Tseden: Lots of preparation! First of which was persuading the actor. He had kept his hair for about 17 years. Even though he really liked the character, it still took him 2-3 days to consider the sacrifice he had to make. The female character learned to cut hair. We found some people before and during the shoot for her to practice on, so we had quite a few shaved heads in our crew. We rehearsed quite a few times. We had two to three clippers. We would stop as soon as we detected any problem, so we didn’t have sync sound while shooting; it was added on in post.
Filmmaker: So overall there were lots of rehearsals involved?
Tseden: Yes, basically. We would let actors read the screenplay first. Tharlo is a character that requires lots of control. The actor is used to dramatic comedy acts, so we had to follow him closely and tame his dramatic gestures. His voice is also very performative because he has done voice acting before. It felt off. We needed to ask him to speak in a conversational tone, but there are some scenes where you could discern traces of his dramatic habits.
Filmmaker: However, I think it adds a layer to Tharlo, because his performance is so idiosyncratic and therefore more colorful.
Tseden: Exactly. I think he did a great job. Lots of people think he’s a non-professional actor or a real shepherd. He’s had similar life experiences, so he brings his personal understanding to the character.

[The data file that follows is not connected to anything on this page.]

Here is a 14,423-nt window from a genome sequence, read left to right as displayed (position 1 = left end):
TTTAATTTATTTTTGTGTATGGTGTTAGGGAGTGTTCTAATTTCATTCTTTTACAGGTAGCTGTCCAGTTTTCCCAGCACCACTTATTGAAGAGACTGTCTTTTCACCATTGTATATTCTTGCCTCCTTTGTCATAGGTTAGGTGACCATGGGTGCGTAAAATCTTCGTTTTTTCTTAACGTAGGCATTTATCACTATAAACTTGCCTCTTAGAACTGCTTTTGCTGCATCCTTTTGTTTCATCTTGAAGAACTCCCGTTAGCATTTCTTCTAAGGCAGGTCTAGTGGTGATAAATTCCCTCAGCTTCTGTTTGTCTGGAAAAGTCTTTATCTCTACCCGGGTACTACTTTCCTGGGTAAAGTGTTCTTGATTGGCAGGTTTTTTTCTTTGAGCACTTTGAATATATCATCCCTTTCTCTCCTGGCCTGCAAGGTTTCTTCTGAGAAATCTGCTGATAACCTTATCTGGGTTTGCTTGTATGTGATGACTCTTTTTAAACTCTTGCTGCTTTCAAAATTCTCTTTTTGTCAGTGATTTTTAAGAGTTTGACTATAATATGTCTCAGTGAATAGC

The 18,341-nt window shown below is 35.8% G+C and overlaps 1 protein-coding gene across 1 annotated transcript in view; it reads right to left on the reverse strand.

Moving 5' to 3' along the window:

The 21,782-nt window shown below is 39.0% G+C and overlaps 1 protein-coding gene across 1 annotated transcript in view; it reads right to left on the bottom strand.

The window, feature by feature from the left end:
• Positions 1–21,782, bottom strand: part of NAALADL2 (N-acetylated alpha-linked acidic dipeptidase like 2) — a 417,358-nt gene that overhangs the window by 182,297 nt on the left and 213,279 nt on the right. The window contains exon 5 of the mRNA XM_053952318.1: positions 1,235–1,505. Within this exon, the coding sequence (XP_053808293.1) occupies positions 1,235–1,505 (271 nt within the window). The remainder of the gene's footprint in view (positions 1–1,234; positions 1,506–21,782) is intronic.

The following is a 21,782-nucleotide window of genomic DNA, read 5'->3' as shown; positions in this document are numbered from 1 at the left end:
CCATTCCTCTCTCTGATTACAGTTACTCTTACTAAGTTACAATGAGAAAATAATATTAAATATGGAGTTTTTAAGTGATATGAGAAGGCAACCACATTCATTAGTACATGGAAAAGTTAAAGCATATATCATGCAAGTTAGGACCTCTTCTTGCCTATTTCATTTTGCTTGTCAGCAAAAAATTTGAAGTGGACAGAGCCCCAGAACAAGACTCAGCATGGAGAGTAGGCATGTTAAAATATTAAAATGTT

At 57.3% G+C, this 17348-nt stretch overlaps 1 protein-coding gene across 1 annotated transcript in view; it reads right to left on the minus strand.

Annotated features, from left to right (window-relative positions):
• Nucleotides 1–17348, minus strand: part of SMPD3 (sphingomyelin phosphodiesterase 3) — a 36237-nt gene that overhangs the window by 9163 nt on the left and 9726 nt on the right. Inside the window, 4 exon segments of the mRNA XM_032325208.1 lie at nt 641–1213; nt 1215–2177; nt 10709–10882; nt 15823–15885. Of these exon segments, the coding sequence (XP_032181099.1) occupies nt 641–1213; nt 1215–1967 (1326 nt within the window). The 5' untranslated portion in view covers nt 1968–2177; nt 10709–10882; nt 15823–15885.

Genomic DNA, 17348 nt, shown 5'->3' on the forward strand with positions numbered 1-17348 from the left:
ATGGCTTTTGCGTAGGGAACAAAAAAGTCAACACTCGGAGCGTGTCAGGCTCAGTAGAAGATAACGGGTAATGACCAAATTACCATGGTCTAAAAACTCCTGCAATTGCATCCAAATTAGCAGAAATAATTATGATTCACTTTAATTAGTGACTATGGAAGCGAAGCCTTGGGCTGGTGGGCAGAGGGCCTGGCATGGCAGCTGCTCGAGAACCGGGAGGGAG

Filmmaker: Tharlo is your first work that focuses on one individual. Why this film now?
Tseden: No particular reason. I had a draft of the screenplay which happened to be approved (by the censorship bureau)… there’s no particular pattern to the way I create.
Filmmaker: Happened to be approved?
Tseden: I didn’t think it would because of the context of the story. I just thought I should try. When I was writing I had the censorship system in mind, but it doesn’t necessarily inform my creative process. For example, I wanted to make a film about revenge called Killer, which tells the story of a person who wants to avenge the murder of his father but ended up forgiving the killer. That story wasn’t approved but this one was.
Filmmaker: I think the last scene of Tharlo was quite powerful. [spoilers follow] How did it come to you?
Tseden: It needed a special place, so I visited lots of sites. The snowy mountains you see from afar suit the mood of the story. Usually the end of a story is the most challenging for me. I formed many conclusions and speculated about many possibilities for Tharlo. He could find the girl and seek revenge or he could commit suicide. We actually shot an ending where he was hit by a truck on the highway, with sound effects of car brakes to make the audience assume that he is dead.Many people suggested similar things but I felt they didn’t go far enough, and this is the one I came up with. The firecracker in his hand was very vivid when I wrote (the scene).
Filmmaker: Although lots of emotions are suppressed, the last scene really gave Tharlo some sort of power, I think. What do you wish to communicate through that scene?
Tseden: That this is all that Tharlo’s able to do. He’s not the kind of person that could seek revenge and get his money back. All he can do is to punish himself. That’s all.